Given these findings, it seems most likely that therapeutic mastoidectomy is perhaps useful only in select complicated cases, while the majority of ears appear capable of responding to closure of the middle ear space via tympanoplasty in combination with culture-directed systemic and/or oto-topical antibiotics. Situations where mastoidectomy may yet be possibly beneficial include refractory infection with antimicrobial-resistant pathogens, past surgical failures with radiologic evidence of extensive mastoid disease, or cases that involve an infectious complication, although there is insufficient evidence available to make strong recommendations for any of these indications.


32.3 Counteraction of Negative Middle Ear Pressure


The physiologic role of the mastoid and its air cell system in regulation of tympanomastoid gas pressure is not well understood. Contradictory opinions exist in the literature, with some advocating a vital role of healthy mucosa of the mastoid and epitympanum in maintaining postoperative tympanic gas homeostasis and others suggesting that mucosal gas absorption in these areas is partially responsible for recurrent tympanic membrane retraction and cholesteatoma.5,​6,​7,​8 In addition to the uncertain role of the mucosa, surgeons have for many years proposed canal wall-up mastoidectomy (with or without posterior tympanotomy) as a means of counteracting negative middle ear pressure. The theory behind this is that by expanding the volume of the tympanomastoid compartment via mastoidectomy, according to Boyle’s Law, an effectual “volumetric pressure buffer” can be created that will help resist the acquisition of negative middle ear pressure.9 This concept has been particularly championed in diseased ears having an underlying hypocellular and sclerotic mastoid, as these may be particularly prone towards selective epitympanic and mastoid dysventilation due to bottlenecked narrowing of the epitympanic diaphragm and aditus ad antrum.


Although the creation of a volumetric pressure buffer is an intellectually satisfying concept, evidence to support therapeutic mastoidectomy for this indication is also lacking to a degree, similar to what has been outlined above for chronic oto-mastoiditis. It is unclear whether this lack of evidence is due to an inherently flawed theory regarding the volumetric pressure buffer effect or if other complexities related to the design and execution of properly controlled clinical trials to test this hypothesis are in play. It also should be mentioned that maintaining patency of these surgically augmented communications between the middle ear and mastoid may be problematic as new bone formation and the development of adhesions may generate blockages.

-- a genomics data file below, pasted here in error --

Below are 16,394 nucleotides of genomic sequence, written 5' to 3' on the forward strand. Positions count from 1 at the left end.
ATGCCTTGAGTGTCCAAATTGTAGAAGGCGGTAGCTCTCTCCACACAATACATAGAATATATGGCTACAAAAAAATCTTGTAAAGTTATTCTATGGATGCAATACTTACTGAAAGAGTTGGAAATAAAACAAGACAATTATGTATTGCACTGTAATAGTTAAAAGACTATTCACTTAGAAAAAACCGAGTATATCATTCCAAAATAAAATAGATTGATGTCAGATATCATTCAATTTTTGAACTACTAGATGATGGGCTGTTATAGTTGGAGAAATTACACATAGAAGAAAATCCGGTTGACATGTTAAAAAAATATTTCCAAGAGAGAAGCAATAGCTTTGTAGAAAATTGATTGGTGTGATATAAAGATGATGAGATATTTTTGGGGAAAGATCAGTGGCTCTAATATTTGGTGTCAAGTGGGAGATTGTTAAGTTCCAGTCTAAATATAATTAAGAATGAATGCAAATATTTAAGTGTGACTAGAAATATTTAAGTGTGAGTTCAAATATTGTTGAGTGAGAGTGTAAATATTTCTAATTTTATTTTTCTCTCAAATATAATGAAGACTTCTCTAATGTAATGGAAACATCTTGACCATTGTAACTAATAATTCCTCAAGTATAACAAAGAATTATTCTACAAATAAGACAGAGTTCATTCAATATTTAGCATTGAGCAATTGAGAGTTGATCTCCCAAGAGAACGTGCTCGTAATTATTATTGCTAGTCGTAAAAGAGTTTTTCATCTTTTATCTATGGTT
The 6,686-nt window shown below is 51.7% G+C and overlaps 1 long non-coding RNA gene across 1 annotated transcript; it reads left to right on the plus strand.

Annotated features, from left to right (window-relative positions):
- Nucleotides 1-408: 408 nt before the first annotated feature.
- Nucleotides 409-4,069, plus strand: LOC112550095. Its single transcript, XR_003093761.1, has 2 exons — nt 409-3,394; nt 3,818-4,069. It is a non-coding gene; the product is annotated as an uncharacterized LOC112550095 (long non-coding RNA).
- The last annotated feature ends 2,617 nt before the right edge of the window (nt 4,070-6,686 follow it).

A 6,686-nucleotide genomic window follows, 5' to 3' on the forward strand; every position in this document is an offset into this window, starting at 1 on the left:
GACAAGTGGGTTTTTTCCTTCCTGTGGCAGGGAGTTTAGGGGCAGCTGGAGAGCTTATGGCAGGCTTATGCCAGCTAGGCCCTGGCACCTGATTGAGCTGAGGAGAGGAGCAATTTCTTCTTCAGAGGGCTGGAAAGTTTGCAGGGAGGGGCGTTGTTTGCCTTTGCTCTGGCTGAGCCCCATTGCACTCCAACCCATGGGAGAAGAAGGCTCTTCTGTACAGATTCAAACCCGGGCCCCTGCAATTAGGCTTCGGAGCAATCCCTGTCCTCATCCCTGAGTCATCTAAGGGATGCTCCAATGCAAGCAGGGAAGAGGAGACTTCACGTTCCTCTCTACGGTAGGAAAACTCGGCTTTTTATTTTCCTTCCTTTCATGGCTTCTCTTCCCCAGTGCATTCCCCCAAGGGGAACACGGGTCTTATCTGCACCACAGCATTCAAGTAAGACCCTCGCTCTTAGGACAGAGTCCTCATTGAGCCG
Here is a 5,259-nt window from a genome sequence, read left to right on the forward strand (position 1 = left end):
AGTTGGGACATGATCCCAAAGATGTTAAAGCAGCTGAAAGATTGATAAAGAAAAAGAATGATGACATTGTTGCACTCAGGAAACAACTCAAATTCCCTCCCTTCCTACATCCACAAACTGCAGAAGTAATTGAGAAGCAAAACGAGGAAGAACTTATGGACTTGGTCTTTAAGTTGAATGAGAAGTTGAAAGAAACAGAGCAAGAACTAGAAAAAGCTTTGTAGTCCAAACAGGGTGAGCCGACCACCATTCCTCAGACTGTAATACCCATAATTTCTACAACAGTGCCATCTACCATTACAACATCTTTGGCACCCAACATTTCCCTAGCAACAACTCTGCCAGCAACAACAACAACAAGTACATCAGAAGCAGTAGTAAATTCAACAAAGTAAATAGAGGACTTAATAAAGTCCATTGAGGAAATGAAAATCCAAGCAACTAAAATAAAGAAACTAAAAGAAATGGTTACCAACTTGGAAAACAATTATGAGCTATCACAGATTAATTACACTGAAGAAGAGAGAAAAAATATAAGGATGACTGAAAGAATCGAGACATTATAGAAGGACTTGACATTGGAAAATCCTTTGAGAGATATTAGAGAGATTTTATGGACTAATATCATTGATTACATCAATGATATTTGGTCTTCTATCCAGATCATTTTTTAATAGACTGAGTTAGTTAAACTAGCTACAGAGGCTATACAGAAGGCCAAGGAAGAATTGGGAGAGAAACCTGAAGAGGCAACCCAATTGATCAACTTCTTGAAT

32.4 Exposure of Cholesteatoma


No textbook on chronic ear disease would be complete without some discussion of the classic debate between canal wall-up mastoidectomy versus canal wall-down mastoidectomy. Although the reader will find opinions regarding the relative and controversial indications for these procedures in each chapter in this roundtable discussion on mastoidectomy, a basic decision-making scheme is depicted in ▶ Fig. 32.1, followed by a few of the editor’s general opinions on this controversial topic.



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Fig. 32.1 General scheme for mastoidectomy decision-making. Although the decision between canal wall-up and canal wall-down mastoidectomy will vary from surgeon to surgeon, especially with the modern rise of hybrid canal wall reconstruction and mastoid obliteration techniques, a depiction is made of some of the general decision-making trends.

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Dec 14, 2016 | Posted by in OTOLARYNGOLOGY | Comments Off on Overview and Introduction